Though we are over a century removed from the widening and scouring of the Rum River by the millions of logs cut during the Minnesota timber boom, the effects of that industry still remain. Rivers used as log arteries were made wider and more consistent to ensure the smooth sailing of logs downstream. In more modern times, towns piped rain water directly to the river from impervious areas via stormwater conveyance systems. These rapid spikes in water input during storms exacerbate bank erosion, down-cutting, and sedimentation in the river at rates far beyond what was natural. 

The Washburn Saw Mill on the Rum River – late 1800s Source: Anoka County Historical Society
Plunging flow off the end of a bendway weir in the Rum River creating areas of rapid and slow flow, variable water levels, a scour pool, and quiet water depositional areas. This creates variability in flows and habitats.

Due to this historical usage of the Rum River as a conveyance tool for wood and stormwater, habitat for fish, invertebrates, mussels, and other aquatic life remains lacking and out of balance. In the coming years we will be partnering with Anoka County Parks, DNR Fisheries, The Nature Conservancy and others to identify and enhance missing or deficient in-stream habitat. Secondarily, we will look for enhancement opportunities for game fish habitat near publicly accessible shorelines to improve access to quality shore fishing. For more information contact Jared Wagner, Water Resource Specialist, at This email address is being protected from spambots. You need JavaScript enabled to view it.. 

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Wildlife Management Areas: What, Where, Why

Wildlife management areas (WMAs) are part of Minnesota's outdoor recreation system and are established to protect those lands and waters that have a high potential for wildlife habitat and other compatible recreational uses. WMAs are key to:

  • protecting wildlife habitat for future generations,
  • providing citizens with opportunities for hunting, fishing and wildlife watching, and
  • promoting important wildlife-based tourism in the state.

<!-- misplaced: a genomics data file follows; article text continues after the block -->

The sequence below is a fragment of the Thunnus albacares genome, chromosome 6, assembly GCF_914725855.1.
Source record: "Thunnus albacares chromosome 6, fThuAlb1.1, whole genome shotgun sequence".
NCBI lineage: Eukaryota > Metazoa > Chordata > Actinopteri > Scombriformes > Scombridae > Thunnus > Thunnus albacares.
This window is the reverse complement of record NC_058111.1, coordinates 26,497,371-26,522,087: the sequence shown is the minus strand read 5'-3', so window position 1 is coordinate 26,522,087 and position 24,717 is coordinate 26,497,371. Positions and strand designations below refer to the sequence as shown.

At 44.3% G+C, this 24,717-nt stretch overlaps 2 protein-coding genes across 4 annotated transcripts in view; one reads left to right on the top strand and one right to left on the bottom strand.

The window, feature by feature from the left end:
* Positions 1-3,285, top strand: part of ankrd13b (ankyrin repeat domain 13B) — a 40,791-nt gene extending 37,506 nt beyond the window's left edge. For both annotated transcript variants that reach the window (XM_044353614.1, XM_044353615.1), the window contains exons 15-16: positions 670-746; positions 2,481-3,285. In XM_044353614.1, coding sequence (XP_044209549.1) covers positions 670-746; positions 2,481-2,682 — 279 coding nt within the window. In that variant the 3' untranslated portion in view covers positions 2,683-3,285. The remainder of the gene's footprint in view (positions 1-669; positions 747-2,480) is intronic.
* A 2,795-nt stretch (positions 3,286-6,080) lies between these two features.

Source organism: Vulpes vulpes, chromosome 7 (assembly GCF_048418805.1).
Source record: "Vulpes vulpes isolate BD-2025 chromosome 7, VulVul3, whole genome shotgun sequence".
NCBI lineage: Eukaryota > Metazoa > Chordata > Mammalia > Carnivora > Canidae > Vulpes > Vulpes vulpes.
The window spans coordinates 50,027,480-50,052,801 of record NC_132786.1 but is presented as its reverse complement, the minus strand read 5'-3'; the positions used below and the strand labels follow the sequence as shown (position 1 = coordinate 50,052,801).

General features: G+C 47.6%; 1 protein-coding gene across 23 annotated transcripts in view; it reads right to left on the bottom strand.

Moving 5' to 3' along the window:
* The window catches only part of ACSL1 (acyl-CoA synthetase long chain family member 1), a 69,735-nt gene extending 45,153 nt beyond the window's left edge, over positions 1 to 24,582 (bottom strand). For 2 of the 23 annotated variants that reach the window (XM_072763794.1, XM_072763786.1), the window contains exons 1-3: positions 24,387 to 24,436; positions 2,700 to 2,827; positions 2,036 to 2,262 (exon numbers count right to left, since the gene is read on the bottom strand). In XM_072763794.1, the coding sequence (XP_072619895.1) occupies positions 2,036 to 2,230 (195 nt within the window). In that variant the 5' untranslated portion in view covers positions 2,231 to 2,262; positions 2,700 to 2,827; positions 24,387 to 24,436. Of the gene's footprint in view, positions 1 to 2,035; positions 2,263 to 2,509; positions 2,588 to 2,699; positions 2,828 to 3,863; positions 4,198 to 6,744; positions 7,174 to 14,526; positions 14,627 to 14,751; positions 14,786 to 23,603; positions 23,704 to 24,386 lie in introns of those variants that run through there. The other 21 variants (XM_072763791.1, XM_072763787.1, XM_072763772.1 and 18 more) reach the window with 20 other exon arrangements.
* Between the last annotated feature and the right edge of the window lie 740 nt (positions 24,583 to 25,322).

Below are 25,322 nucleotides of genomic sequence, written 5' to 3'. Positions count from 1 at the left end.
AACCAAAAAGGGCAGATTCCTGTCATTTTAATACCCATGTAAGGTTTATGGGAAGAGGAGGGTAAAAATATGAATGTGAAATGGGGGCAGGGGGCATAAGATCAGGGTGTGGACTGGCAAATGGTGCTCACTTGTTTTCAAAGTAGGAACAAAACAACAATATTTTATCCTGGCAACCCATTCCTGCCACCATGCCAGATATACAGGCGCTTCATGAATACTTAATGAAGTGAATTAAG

How did WMAs get started?
Minnesota's WMA system started in 1951, when the State established its "Save the Wetlands" program to buy wetlands and other habitats from willing sellers to address the alarming loss of wildlife habitat in the state. Initiated by a handful of visionary wildlife managers, the WMA program evolved into the present-day system of WMAs.

How many WMAs are there and where are they located?
There are over 1.3 million acres of high quality habitat in about 1,500 WMAs located throughout the state, making it one of the best and largest WMA systems in the country.

How are WMAs managed?
WMAs are the backbone of DNR's wildlife management efforts in Minnesota. Much of the wildlife managers' work is directed toward protecting and enhancing wildlife habitat on WMA lands. For instance, prairie and grasslands are planted, wetlands are restored and enhanced. Prescribed burning is done to maintain grasslands, prairies, and brush lands. Forest openings and regeneration projects benefit create wildlife habitat. Different management practices are utilized for different ecotypes.

What can I do to help?
There are opportunities to volunteer at WMAs by picking up trash to assisting with seed collection and much more! For more information and locations of WMAs go to this link https://www.dnr.state.mn.us/wmas/index.html.

For more information contact Becky Wozny, Wetland Specialist, at This email address is being protected from spambots. You need JavaScript enabled to view it.. 

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Pursuing Levy Authority in 2024